How can retail incident response teams keep up with hackers?
They need to evolve to the threat. Right now, incident response is largely stuck in 2000s mode. Companies still think of hacking as a “one-time event,” as you said. They think of it as a static event that isn’t morphing all the time and escalating rapidly. They don’t think about persistence. They don’t think about diversionary tactics. They don’t think about destructive attacks — and that’s another thing here that retailers, in particular, need to start considering.
Retailers also need to be more active in the threat intelligence field — information sharing. They should deploy threat hunter teams to track and monitor various high-risk groups and active darknet forums. They also need to go beyond the standard payment card industry audit — robust penetration tests are vital to determining just how exposed and vulnerable a retailer’s very large footprint, both virtual and physical, actually is.
How extensive are darknet operations?
They are often very extensive. The darknet has made it possible for an unprecedented scale and range of coordination between disparate criminals and criminal groups across the globe. A hacking team in Ukraine could conceivably work with a cash-out operation in Mexico. Malware developers in Russia could work with a POS team in the U.S.
The darknet makes it possible for hackers to find each other, to recruit experts and teams for specific goals, and to sell their booty at market prices. At the same time organized crime is increasingly taking over parts of the cybercrime industry, and they bring to that their own well-established networks and their sophisticated sense of management and structure.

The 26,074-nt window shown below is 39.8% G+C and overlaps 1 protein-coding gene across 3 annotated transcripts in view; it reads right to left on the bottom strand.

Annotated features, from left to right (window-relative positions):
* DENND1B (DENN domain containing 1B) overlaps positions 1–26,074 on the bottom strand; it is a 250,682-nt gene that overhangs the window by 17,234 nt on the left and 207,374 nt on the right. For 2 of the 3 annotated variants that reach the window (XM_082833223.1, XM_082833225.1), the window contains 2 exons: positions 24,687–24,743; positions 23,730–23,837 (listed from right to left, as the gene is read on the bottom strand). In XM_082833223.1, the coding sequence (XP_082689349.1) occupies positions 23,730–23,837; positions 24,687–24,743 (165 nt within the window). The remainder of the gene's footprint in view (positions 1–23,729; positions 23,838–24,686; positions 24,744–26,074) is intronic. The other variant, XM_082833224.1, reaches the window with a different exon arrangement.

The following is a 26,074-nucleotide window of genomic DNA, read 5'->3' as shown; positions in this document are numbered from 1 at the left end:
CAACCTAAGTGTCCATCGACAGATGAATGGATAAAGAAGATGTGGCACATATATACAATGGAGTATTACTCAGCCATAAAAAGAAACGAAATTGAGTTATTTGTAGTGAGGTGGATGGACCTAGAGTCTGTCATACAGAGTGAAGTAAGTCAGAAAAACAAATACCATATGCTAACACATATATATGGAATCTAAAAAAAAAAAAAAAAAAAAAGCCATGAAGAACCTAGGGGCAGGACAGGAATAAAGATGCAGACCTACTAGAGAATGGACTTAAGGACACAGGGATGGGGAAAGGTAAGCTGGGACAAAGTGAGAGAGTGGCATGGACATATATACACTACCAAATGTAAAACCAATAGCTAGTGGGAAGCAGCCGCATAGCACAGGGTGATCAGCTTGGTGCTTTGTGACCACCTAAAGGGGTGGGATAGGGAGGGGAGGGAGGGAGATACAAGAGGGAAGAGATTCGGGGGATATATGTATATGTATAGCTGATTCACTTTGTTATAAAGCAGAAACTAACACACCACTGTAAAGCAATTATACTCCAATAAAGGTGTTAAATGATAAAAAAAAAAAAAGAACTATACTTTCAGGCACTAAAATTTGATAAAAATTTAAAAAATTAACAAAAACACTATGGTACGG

When it comes to POS hacks, think of it as a business ecosystem: You have a group that designs the malware or other hacking tools (exploit kits, botnets, IP hosts, etc.) and sells it to the hacking team; you have the hacking team, a group that is good at breaching a retail network (usually by phishing, sometimes through more advanced means like finding a network vulnerability); then you have the PII distributors, the ones who run the online carding forums, which are sometimes independent operators and sometimes tied directly to the POS team. Then you have the cash-out teams, which are also sometimes part of the original POS group and sometimes independent operators.
Fin7 used project management software to keep track of its diverse hacking operations. How sophisticated is that?
It shows a level of organization and management that we don’t often see with cybercriminal groups, but it’s not the most impressive thing about them, in my opinion. They basically ran a large vertical organization in the POS theft market, hitting all the big retail and restaurant names you can think of.
They had a front security company and may have even used it as a way into corporations. They created their own malware and kits. They achieved persistence on well-protected corporate networks. They were even beginning to target the Securities and Exchange Commission, which means they were probably planning to expand into pump-and-dump and other stock manipulation schemes.